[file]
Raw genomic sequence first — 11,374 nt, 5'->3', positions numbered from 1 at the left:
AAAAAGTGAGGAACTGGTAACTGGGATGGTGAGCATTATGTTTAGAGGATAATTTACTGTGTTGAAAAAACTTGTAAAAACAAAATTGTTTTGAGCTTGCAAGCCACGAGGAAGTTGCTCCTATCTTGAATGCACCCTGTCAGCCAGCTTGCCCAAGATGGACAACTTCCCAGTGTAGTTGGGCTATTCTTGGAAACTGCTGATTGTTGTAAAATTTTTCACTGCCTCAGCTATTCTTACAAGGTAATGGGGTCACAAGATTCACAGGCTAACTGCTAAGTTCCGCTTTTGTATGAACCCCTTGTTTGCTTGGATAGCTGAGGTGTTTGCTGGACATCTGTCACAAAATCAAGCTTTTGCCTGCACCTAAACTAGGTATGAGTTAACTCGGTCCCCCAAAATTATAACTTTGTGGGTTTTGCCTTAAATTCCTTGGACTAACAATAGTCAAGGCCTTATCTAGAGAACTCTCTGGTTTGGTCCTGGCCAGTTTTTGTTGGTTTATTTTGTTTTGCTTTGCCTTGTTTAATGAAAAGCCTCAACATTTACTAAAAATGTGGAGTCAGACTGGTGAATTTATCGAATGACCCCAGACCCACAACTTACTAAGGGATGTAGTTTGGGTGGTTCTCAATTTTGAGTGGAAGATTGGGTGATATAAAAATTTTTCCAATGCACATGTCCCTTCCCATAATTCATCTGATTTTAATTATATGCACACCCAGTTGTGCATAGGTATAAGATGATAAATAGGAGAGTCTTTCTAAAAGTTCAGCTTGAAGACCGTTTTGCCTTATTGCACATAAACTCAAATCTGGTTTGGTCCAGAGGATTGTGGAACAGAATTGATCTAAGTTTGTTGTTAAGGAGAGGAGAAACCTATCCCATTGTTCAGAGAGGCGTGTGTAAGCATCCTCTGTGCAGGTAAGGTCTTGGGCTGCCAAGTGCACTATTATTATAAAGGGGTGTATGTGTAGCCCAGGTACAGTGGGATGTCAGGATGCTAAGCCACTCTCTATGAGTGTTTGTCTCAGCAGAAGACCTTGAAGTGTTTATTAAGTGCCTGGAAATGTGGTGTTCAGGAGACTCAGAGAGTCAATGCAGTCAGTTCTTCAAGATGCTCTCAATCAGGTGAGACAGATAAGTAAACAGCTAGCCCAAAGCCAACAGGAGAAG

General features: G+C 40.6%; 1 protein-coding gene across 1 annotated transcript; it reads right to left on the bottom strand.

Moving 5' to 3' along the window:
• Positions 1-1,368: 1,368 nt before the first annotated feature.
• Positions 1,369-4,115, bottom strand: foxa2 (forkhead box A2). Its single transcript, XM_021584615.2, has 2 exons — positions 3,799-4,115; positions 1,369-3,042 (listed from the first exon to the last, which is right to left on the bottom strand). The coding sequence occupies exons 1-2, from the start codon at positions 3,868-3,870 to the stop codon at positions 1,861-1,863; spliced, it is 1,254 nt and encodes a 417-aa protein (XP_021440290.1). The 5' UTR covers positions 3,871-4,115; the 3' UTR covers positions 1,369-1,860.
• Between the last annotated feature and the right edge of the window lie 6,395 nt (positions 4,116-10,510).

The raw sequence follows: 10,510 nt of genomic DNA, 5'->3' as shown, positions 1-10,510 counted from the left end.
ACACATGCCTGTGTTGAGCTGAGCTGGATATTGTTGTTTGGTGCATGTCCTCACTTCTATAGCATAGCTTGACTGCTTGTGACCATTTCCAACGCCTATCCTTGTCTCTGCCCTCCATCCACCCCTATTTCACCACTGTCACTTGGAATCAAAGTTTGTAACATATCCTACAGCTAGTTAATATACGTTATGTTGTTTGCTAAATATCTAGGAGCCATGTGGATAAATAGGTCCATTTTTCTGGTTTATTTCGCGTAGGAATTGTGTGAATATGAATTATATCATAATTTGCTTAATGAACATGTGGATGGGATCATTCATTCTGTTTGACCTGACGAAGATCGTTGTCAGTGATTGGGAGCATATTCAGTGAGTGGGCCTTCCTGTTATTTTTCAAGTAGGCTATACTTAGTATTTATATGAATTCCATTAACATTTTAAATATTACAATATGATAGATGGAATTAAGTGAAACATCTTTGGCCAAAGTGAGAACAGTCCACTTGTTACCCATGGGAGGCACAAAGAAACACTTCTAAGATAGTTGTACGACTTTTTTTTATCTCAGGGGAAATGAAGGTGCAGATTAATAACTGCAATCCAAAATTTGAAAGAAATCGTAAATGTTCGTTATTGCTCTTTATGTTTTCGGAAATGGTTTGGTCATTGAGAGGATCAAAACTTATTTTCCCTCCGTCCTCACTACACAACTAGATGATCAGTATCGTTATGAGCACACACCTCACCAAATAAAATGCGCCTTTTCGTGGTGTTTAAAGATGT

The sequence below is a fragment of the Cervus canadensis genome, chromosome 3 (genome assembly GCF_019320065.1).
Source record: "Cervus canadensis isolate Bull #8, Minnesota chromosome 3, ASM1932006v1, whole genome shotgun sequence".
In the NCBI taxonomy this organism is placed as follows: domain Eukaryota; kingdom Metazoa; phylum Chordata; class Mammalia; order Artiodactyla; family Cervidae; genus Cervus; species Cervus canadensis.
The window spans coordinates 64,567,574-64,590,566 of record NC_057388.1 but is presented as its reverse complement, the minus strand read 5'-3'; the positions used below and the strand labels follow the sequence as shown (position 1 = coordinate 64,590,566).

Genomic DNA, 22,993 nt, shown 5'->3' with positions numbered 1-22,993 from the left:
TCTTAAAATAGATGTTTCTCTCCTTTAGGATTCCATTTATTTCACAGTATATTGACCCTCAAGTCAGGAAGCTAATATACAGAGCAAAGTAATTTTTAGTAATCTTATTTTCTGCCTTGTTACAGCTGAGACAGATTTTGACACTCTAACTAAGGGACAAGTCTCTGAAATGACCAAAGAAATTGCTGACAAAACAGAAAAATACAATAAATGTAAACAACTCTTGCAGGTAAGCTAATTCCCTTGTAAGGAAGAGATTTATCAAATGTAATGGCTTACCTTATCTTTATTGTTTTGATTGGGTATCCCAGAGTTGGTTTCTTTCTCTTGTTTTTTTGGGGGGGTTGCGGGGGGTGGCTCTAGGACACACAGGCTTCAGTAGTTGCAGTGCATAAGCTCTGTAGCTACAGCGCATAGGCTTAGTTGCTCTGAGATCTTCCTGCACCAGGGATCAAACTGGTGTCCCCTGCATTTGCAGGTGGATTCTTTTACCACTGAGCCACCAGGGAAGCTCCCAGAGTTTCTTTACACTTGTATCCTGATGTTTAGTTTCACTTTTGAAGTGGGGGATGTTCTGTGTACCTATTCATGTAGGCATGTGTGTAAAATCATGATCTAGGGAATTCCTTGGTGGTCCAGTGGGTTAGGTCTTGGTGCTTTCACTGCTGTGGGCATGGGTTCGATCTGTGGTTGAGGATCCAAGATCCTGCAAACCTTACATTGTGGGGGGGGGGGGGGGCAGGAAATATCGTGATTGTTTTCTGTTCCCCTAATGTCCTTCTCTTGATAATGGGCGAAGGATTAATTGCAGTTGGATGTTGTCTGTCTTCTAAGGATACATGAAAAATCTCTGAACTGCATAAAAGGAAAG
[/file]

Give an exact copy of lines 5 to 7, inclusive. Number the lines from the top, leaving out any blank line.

• Positions 1-1,368: 1,368 nt before the first annotated feature.
• Positions 1,369-4,115, bottom strand: foxa2 (forkhead box A2). Its single transcript, XM_021584615.2, has 2 exons — positions 3,799-4,115; positions 1,369-3,042 (listed from the first exon to the last, which is right to left on the bottom strand). The coding sequence occupies exons 1-2, from the start codon at positions 3,868-3,870 to the stop codon at positions 1,861-1,863; spliced, it is 1,254 nt and encodes a 417-aa protein (XP_021440290.1). The 5' UTR covers positions 3,871-4,115; the 3' UTR covers positions 1,369-1,860.
• Between the last annotated feature and the right edge of the window lie 6,395 nt (positions 4,116-10,510).